Wednesday, January 26, 2011


"High achievement always takes place in the framework of high expectation." -Charles F. Kettering
The world is full of people asking to be treated in a way different than someone around them. It can be to better enrich their lives, or make life easier- it is not always for me to judge. Disabled individuals want to be treated as their non-disabled peers. It's as simple as that. Yes, someone with a vision impairment may need large print or a screen reader program, or someone in a wheelchair may need access to an elevator instead of stairs. They are not asking to be treated better, only equal. I believe it is sometimes hard to justify this idea to part of the population because most adaptations take additional costs or time, and they therefore use them as an excuse to overlook or ignore the situation. Some may just be ignorant of what can be done. I too believe that it is the responsibility of the company and employees, as well as society, both disabled and non-disabled, to make it aware to the world that differences such as a visual impairment does not limit them. It only redefines the way they check their email or read a computer screen.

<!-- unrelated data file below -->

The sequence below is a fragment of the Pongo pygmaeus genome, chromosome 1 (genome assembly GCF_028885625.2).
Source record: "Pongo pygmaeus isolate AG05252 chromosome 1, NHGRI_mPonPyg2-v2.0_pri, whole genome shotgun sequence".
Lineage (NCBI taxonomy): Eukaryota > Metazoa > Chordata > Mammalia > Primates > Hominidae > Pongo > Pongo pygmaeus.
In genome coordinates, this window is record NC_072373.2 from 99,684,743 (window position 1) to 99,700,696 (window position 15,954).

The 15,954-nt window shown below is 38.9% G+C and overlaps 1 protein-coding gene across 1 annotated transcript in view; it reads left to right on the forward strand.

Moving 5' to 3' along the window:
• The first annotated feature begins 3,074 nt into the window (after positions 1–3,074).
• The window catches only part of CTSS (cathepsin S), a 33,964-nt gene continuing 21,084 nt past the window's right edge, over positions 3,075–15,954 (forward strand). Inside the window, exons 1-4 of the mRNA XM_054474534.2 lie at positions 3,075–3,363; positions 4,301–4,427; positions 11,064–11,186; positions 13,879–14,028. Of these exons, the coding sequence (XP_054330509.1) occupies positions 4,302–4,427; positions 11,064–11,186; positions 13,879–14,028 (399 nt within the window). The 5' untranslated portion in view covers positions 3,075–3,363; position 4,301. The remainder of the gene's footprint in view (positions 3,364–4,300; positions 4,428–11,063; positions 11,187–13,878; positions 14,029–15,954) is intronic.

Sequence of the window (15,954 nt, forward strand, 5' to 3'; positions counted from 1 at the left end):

This same idea is apparent in the educational settings as well. It has been my experience that a huge majority of teachers, school administration, therapists and others simply do not expect as much from a visually impaired student. I do not know the exact reason for this, whether it be they consciously or subconsciously feel that the child is incapable solely because of the impairment, or because it is just easier for them to make it easier on the student by just letting the student "get by" with the bare minimum. With my daughter, people tend to just want to do things for her. She is cute, sweet and polite. It is easy to spoil her without even thinking. I'm the most guilty when it comes to making her walk. She is still light enough that I can pick her up and carry her, which gets the trip done faster and gives me a chance to cuddle her in my arms. What mother doesn't want to make that last as long as possible!? : )    I have to remind myself to put her back down and make her do it herself. It is this practice that will lead her to explore this beautiful world on her own one day.

It is a constant struggle to make others understand that is she is fully capable. She knows how to do most things she needs to do, but she'll totally take advantage of you if you let her. And the activities she is still learning, well, just teach her how to do them and she'll figure it out. Yes, it may take a while, but that is the only way she is going to learn - is by doing it herself.

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